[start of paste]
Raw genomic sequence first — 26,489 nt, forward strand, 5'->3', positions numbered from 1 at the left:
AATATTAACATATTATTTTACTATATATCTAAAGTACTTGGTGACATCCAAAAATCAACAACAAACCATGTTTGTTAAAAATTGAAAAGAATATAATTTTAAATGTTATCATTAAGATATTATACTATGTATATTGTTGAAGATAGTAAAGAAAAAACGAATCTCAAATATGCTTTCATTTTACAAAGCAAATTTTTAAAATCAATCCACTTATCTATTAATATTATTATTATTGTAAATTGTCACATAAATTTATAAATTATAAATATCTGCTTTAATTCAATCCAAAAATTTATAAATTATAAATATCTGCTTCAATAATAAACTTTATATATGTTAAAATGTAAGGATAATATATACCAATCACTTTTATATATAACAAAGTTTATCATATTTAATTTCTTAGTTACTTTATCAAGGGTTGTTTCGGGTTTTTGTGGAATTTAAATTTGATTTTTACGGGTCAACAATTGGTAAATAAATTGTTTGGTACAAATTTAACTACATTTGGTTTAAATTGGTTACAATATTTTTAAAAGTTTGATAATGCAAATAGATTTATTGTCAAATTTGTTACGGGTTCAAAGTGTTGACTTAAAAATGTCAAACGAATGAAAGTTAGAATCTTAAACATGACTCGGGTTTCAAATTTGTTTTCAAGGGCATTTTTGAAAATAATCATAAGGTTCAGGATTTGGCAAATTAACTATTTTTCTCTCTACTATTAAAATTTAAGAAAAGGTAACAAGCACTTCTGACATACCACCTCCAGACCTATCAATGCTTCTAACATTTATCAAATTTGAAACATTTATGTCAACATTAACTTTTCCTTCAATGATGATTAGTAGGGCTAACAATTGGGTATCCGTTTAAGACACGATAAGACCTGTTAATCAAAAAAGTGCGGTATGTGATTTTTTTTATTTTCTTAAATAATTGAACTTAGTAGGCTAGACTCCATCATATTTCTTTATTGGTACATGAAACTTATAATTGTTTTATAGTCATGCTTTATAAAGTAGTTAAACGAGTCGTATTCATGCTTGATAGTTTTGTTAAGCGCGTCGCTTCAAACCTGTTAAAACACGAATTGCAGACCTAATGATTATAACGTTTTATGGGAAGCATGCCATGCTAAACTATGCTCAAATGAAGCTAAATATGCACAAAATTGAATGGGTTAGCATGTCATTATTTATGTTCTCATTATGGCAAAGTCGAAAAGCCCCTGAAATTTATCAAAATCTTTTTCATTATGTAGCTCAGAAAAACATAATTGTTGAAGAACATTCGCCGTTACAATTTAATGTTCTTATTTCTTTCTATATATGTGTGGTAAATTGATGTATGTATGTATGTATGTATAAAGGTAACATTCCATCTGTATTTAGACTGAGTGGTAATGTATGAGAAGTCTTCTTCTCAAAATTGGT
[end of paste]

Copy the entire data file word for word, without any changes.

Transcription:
Raw genomic sequence first — 26,489 nt, forward strand, 5'->3', positions numbered from 1 at the left:
AATATTAACATATTATTTTACTATATATCTAAAGTACTTGGTGACATCCAAAAATCAACAACAAACCATGTTTGTTAAAAATTGAAAAGAATATAATTTTAAATGTTATCATTAAGATATTATACTATGTATATTGTTGAAGATAGTAAAGAAAAAACGAATCTCAAATATGCTTTCATTTTACAAAGCAAATTTTTAAAATCAATCCACTTATCTATTAATATTATTATTATTGTAAATTGTCACATAAATTTATAAATTATAAATATCTGCTTTAATTCAATCCAAAAATTTATAAATTATAAATATCTGCTTCAATAATAAACTTTATATATGTTAAAATGTAAGGATAATATATACCAATCACTTTTATATATAACAAAGTTTATCATATTTAATTTCTTAGTTACTTTATCAAGGGTTGTTTCGGGTTTTTGTGGAATTTAAATTTGATTTTTACGGGTCAACAATTGGTAAATAAATTGTTTGGTACAAATTTAACTACATTTGGTTTAAATTGGTTACAATATTTTTAAAAGTTTGATAATGCAAATAGATTTATTGTCAAATTTGTTACGGGTTCAAAGTGTTGACTTAAAAATGTCAAACGAATGAAAGTTAGAATCTTAAACATGACTCGGGTTTCAAATTTGTTTTCAAGGGCATTTTTGAAAATAATCATAAGGTTCAGGATTTGGCAAATTAACTATTTTTCTCTCTACTATTAAAATTTAAGAAAAGGTAACAAGCACTTCTGACATACCACCTCCAGACCTATCAATGCTTCTAACATTTATCAAATTTGAAACATTTATGTCAACATTAACTTTTCCTTCAATGATGATTAGTAGGGCTAACAATTGGGTATCCGTTTAAGACACGATAAGACCTGTTAATCAAAAAAGTGCGGTATGTGATTTTTTTTATTTTCTTAAATAATTGAACTTAGTAGGCTAGACTCCATCATATTTCTTTATTGGTACATGAAACTTATAATTGTTTTATAGTCATGCTTTATAAAGTAGTTAAACGAGTCGTATTCATGCTTGATAGTTTTGTTAAGCGCGTCGCTTCAAACCTGTTAAAACACGAATTGCAGACCTAATGATTATAACGTTTTATGGGAAGCATGCCATGCTAAACTATGCTCAAATGAAGCTAAATATGCACAAAATTGAATGGGTTAGCATGTCATTATTTATGTTCTCATTATGGCAAAGTCGAAAAGCCCCTGAAATTTATCAAAATCTTTTTCATTATGTAGCTCAGAAAAACATAATTGTTGAAGAACATTCGCCGTTACAATTTAATGTTCTTATTTCTTTCTATATATGTGTGGTAAATTGATGTATGTATGTATGTATGTATAAAGGTAACATTCCATCTGTATTTAGACTGAGTGGTAATGTATGAGAAGTCTTCTTCTCAAAATTGGT